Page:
"האמא תומכת בילדים שלה."
Translation:The mom supports her children.
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I believe it's simply the case that the verb "לתמוך" naturally always takes the preposition "-ב" with whatever is being looked after. So while the verb "support" in English takes no preposition, it does take a preposition in Hebrew. The "ba" sound it makes is a combination of "be" (the normal sound of the preposition" and "ha" (the definite article, "the"). Feel free to correct me if I'm wrong!
From the movie Manhattan (Woody Allen):
Isaac Davis : I got a kid, he's being raised by two women at the moment.
Mary Wilke : Oh, y'know, I mean I think that works. Uh, they made some studies, I read in one of the psychoanalytic quarterlies. You don't need a male, I mean. Two mothers are absolutely fine.
Isaac Davis : Really? Because I always feel very few people survive one mother.
Yes. It can function as a preposition that indicates both place and time (when it indicates time, you can consider it as indicating "place in time"). And it also can serve as a indirect object preposition that doesn't imply place or time, like in this sentence. I know it sounds weird in English, but in Hebrew, the object after לתמוך is indirect.
It's not only the most common, it's the only option in this particular sentence. And the preposition ב is actually the only option in this case. You can't write היא תומכת הילדים שלה because after the verb "to support" in hebrew an indirect object must follow. When the ה (definite article) stands alone - without any preposition (like ב), then we're talking about a direct object, which is not the case here (again, in Hebrew the verb to support requiers an indirect object). I guess you wouldn't translate it into She is supportive to her children because this is not an equivalent translation. The Hebrew sentence is about an actual verb (to support) and not just a description of the mother's attitude.
It's just אמא, never האמא. If you ever come across האמא it's a mistake. DL has a mistake here. [Update: I wrote this a year ago, but now I realize that it's more complicated. People on the street say things that are not necessarily "correct" and ultimately those things become how things are said. It's good that DL helps us with the way people actually talk. July, 2020]
To me, it's a total mystery why some Hebrew verbs take direct objects and others take prepositions. Some are completely counter-intuitive, like touching "in" something or supporting "in" someone. (ב is used in Hebrew way more than "in" is used in English.) But in truth some of the same absurdities occur in English, where we watch objects but look AT them. You just have to memorize which verbs go with which prepositions in which situations.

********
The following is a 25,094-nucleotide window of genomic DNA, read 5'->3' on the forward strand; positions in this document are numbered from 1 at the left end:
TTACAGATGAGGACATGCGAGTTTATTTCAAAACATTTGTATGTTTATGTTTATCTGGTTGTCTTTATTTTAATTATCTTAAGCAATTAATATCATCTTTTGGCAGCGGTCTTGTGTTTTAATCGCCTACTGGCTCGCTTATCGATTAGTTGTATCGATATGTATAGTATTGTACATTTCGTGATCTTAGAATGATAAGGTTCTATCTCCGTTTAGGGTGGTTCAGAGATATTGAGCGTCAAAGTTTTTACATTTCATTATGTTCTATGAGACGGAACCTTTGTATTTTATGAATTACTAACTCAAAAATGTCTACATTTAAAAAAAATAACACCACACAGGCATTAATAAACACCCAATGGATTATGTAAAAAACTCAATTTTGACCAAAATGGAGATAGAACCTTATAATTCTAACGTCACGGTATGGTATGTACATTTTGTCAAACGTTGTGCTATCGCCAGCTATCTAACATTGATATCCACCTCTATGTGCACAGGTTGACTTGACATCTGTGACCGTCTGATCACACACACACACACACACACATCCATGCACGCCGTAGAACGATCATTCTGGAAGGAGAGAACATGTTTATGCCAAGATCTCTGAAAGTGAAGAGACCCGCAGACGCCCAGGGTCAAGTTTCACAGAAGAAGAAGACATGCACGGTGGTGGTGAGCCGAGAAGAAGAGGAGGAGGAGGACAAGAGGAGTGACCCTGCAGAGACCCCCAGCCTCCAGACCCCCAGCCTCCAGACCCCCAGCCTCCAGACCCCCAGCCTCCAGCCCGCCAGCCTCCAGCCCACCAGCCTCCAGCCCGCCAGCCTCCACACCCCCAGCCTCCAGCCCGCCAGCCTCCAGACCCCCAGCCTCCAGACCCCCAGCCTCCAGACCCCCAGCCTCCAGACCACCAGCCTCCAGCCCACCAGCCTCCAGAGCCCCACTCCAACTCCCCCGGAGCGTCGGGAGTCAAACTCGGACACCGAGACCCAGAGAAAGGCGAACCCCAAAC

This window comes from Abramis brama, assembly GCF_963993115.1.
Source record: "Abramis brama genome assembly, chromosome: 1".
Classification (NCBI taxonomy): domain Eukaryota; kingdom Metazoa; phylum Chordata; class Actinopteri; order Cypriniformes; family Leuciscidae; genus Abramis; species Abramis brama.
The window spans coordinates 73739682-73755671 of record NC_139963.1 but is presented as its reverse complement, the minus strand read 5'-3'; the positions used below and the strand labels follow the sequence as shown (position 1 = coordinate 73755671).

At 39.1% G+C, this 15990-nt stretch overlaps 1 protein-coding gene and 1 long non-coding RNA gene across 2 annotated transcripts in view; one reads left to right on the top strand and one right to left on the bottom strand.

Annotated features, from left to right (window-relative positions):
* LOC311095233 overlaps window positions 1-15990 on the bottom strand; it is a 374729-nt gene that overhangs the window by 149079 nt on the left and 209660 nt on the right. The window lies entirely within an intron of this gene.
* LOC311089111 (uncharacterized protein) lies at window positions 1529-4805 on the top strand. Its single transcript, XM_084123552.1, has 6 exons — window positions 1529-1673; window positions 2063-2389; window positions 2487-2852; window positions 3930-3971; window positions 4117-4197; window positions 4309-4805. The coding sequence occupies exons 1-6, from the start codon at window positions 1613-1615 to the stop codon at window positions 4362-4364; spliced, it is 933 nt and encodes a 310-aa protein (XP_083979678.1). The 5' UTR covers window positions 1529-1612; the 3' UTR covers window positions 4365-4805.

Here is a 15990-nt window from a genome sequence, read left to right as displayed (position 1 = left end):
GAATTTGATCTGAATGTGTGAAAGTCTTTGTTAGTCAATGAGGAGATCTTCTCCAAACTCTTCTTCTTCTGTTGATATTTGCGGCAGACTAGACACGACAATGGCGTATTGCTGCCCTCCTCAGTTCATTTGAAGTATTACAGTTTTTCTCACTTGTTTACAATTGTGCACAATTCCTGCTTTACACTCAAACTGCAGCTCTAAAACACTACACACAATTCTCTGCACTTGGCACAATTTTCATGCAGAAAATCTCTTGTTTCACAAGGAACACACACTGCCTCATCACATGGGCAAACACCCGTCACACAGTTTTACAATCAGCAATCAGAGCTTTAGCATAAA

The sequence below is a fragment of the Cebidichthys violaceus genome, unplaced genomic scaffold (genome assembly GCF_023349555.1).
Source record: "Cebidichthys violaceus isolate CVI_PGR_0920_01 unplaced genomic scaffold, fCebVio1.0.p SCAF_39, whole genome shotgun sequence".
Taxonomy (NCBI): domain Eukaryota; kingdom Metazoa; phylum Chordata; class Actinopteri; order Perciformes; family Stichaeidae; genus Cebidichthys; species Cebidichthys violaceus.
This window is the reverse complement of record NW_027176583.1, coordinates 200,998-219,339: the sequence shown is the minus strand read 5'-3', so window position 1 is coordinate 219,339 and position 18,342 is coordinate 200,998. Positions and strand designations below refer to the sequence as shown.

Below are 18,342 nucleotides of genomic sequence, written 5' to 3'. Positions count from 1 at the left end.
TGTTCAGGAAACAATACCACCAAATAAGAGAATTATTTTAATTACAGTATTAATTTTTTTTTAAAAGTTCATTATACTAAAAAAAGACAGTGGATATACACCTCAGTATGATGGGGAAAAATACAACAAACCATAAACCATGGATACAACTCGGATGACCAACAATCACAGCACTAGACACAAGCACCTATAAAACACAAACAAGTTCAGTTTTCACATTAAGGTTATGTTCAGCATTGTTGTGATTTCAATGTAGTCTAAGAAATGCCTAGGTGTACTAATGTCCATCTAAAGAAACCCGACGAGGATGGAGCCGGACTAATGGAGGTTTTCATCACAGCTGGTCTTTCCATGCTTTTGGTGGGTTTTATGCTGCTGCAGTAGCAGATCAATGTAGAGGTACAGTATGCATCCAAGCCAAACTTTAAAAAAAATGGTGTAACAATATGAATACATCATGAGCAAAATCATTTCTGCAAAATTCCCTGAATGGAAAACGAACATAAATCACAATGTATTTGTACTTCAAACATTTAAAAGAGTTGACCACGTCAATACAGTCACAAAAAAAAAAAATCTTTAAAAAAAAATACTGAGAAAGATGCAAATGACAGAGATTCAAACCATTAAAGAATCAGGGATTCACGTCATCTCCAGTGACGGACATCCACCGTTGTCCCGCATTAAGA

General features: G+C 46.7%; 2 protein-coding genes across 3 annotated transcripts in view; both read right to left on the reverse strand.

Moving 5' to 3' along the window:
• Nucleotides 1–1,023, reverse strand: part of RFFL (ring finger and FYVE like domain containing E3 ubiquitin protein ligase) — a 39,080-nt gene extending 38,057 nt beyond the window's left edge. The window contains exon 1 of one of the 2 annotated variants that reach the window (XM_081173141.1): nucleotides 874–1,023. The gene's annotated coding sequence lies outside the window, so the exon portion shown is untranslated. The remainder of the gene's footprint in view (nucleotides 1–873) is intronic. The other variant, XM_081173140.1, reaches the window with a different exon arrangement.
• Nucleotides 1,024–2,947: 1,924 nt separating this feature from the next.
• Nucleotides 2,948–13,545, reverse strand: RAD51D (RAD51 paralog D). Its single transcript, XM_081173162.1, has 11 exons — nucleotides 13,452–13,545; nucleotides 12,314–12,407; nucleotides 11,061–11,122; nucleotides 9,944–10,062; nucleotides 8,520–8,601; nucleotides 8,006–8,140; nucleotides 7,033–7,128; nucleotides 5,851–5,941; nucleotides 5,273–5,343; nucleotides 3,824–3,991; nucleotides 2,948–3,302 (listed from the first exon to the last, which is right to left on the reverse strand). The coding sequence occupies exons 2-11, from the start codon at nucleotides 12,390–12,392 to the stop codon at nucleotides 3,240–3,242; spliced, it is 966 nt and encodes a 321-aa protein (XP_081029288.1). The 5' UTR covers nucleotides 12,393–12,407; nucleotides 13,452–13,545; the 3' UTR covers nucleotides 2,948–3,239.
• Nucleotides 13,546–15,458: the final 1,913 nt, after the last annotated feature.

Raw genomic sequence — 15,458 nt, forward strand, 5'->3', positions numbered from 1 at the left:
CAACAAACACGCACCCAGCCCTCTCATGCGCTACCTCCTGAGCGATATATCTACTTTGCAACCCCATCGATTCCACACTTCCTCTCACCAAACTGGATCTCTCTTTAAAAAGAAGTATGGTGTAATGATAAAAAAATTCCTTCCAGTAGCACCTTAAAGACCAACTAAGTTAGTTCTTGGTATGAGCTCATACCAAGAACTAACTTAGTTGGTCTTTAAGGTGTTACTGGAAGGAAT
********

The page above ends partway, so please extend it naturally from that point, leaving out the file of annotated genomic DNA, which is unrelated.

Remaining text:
yes, it bears the same meaning in this case: supporting someone physically, emotionally, politically, supporting weight or structure etc. And it's very common on political or ideological issues as well: אני תומך במפלגה (i support the party) or: הם תומכים בקומוניזם (they are communist, or: they believe in communism; literally: "they support communism").
Trying to understand the use of -ב here. I feel like an attempt at a literal translation would best illustrate that. Would it be, "The mother supports of the children of hers?" Grammatically wrong, but I know -ב is used for touch, because touching is thought of something done in the object being touched.
Some people know that אמא already has a definite article, after all, the Bavli and Yerushalmi are central texts to the Jewish faith, and so those folks don't add a superfluous definite article, while others add a definite article because regular folks don't know Aramaic and have not yet become acquainted with the Bavli, and if they are secular, they may never become acquainted. Every language has examples of forms of words that might not be technically correct but are nonetheless colloquial. In English, "ain't" and "is not." The former is so common that even grammarians no longer say it's an error but rather an alternate form. DL focuses on how people actually speak and so they would be remiss if they did not introduce learners to forms of common words that people actually will run into and hear on the street. In a comment above from a year ago, I had originally written that האמא is a mistake, but I updated that to acknowledge that it's more complicated.